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Department Of Justice Publishes First Annual Environmental Justice Progress Report

February 27, 2012
The Justice Department recently published its first annual progress report on environmental justice (PDF).  The report fulfills a landmark commitment made by agencies across the federal government to publish a yearly progress report on a common goal: to provide all Americans – regardless of their race, ethnicity, or income status – full protection under the nation’s environmental, civil rights, and health laws. The Department of Justice is deeply committed to this goal.  We recognize that low-income, minority, and Native American communities are often disproportionately burdened with pollution, resulting in disproportionate health problems, greater obstacles to economic growth, and a lower quality of life. Attorney General Eric Holder said:
 “As reflected in the Department of Justice’s Progress Report, we are integrating the principles of environmental justice into our work and will continue to take steps to ensure that every American has full protection under the nation’s environmental, civil rights, and health laws.  In fulfilling our mission, the Department is guided by the principles of environmental justice: that all Americans deserve a safe and healthy environment in which to live their lives and a meaningful opportunity to participate in the decisions that affect their wellbeing.”
We have achieved meaningful results for these communities, and are building a strong foundation to ensure that we achieve even greater results in the years to come.  To highlight just a few of the accomplishments:
  • The Justice Department played a key role in developing the interagency memorandum of understanding (MOU) on environmental justice, which was signed by seventeen federal agencies, and also plays an active, ongoing role in the Interagency Workgroup on Environmental Justice.
  • Representatives from the Environment and Natural Resources Division, the Civil Rights Division, and U.S. Attorneys’ Offices have met with dozens of communities across the country who have been affected by pollution, environmental justice advocates, the corporate community, and other stakeholders. The Community Relations Service facilitated meaningful participation in environmental decision-making through mediation and conciliation for community leaders and state and local officials.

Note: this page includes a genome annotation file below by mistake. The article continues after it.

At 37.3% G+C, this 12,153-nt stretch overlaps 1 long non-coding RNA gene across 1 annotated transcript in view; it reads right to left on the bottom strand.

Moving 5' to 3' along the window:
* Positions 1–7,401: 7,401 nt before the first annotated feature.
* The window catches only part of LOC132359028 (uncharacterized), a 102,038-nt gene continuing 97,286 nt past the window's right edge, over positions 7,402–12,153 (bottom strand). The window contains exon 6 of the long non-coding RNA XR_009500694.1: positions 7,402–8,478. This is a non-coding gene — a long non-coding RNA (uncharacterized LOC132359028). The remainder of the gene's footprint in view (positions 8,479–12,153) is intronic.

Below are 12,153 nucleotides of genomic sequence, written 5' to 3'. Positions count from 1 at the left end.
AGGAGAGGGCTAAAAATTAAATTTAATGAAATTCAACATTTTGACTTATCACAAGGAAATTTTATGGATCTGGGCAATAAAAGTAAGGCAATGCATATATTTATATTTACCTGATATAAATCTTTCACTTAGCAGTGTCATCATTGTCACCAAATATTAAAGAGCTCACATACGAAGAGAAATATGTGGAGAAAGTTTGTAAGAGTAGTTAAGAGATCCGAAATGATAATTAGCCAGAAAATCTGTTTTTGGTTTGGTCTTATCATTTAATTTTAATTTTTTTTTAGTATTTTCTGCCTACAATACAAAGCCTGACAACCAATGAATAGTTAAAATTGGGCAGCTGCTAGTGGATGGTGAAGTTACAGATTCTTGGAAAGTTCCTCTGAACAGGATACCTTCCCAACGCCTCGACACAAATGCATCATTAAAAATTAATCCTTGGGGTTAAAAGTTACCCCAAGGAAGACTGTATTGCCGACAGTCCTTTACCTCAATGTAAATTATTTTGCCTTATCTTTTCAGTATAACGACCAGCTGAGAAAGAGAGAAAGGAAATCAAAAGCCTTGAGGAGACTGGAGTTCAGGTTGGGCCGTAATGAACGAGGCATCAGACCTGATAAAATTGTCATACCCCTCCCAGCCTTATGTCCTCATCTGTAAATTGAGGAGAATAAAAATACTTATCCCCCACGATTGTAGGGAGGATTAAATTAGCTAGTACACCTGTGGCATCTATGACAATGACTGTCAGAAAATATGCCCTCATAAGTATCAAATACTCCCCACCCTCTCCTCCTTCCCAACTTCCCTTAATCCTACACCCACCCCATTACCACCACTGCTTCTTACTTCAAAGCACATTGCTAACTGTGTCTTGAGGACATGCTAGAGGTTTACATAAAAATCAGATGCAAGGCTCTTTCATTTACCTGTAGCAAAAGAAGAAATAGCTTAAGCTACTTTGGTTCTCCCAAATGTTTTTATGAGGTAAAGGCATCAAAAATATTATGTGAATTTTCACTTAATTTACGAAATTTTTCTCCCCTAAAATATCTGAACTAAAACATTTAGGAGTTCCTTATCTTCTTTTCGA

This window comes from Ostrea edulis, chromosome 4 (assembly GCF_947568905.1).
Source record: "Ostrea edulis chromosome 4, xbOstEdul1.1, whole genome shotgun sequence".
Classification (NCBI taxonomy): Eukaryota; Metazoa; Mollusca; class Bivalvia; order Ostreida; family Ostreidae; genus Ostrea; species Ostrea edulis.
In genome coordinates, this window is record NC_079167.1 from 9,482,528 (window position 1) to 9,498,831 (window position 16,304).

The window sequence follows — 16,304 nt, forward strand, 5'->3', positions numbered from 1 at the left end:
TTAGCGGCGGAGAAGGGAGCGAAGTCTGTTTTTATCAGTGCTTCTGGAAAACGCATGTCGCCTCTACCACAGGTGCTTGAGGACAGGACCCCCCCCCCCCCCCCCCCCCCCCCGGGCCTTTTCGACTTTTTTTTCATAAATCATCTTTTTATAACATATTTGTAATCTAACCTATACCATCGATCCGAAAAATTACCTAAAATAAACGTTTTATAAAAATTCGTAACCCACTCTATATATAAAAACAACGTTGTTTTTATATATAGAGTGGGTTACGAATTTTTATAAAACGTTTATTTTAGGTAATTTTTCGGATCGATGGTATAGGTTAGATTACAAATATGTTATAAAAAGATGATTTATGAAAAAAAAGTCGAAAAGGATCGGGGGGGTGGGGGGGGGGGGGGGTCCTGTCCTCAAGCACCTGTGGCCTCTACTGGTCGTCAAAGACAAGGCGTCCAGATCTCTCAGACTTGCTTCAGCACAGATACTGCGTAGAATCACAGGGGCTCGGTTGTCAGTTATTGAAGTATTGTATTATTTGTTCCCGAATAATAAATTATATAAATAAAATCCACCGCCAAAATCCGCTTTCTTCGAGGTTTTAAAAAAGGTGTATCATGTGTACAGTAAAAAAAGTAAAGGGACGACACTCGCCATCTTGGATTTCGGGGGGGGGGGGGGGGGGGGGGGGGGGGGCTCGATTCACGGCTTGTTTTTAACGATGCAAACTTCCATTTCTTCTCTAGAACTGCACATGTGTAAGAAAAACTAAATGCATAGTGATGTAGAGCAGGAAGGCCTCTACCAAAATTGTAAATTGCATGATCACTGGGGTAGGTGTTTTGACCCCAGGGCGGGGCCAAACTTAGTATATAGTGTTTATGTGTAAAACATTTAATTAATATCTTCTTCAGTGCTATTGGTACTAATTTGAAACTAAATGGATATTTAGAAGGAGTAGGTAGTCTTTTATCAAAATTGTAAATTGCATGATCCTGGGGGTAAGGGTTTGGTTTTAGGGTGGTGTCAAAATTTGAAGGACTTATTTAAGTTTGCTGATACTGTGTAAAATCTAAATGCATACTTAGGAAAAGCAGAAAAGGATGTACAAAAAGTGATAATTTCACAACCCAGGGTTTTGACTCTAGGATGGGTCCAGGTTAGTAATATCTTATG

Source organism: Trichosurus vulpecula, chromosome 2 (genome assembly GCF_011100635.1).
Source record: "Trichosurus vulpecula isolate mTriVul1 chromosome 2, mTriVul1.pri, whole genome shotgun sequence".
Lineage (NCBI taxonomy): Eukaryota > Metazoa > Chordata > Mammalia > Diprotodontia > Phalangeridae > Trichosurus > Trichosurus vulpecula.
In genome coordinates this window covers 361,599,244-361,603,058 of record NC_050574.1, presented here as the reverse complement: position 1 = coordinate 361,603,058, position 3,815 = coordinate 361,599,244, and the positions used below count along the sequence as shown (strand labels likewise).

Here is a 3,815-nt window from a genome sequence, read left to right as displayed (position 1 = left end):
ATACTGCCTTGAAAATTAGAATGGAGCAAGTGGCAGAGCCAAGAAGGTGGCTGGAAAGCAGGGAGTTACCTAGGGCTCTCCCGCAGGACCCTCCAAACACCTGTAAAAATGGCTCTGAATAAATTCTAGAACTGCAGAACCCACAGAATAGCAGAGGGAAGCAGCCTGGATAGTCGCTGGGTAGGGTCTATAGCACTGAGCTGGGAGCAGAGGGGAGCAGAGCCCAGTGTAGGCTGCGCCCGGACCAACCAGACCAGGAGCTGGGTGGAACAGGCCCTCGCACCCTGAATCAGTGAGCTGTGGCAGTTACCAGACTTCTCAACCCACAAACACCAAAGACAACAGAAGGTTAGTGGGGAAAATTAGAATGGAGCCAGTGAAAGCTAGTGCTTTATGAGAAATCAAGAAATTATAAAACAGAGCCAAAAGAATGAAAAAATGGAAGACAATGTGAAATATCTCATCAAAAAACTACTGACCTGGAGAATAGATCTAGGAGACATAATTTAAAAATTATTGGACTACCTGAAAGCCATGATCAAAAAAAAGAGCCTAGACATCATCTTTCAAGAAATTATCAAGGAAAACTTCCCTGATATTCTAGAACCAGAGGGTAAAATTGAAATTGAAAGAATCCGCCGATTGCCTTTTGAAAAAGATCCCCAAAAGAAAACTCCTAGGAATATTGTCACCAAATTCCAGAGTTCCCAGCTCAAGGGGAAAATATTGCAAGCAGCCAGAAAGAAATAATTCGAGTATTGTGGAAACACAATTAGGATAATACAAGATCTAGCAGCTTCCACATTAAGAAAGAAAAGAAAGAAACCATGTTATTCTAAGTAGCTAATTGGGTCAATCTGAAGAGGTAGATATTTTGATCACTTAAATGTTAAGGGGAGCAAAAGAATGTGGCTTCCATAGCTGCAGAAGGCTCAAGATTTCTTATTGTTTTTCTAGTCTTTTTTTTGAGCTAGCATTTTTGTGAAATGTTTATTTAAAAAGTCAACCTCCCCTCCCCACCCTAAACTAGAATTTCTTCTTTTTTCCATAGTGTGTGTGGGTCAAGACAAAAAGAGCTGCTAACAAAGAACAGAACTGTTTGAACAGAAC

• The Justice Department is working to achieve meaningful results for communities in its cases.  In cities across the U.S., such as St. Louis, Mo. and Jersey City, N.J., the Department brought cases to address illegal discharges from aging municipal wastewater and stormwater systems. Settlements in these cases improve public health and the environment for the entire affected community, while also addressing the specific impacts violations have on disproportionately burdened communities.  Litigation results benefiting communities across the country – in Massachusetts, Washington, Texas, Kansas, Georgia, Indiana, and many other states – are detailed in our report. 
Every American deserves clean air, water, and land in the places where they live, work, play, and learn. This administration has made significant strides in achieving these goals, but work remains. We will continue to ensure that we are coordinating effectively with other federal agencies on these issues. We will continue to engage communities, business and industry, and state, local, and tribal governments in this effort. We will also continue to integrate environmental justice considerations into the work we do every day. To learn more or send us your feedback and comments on environmental justice in your community, visit our environmental justice webpage at: http://www.justice.gov/ej/

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Updated April 7, 2017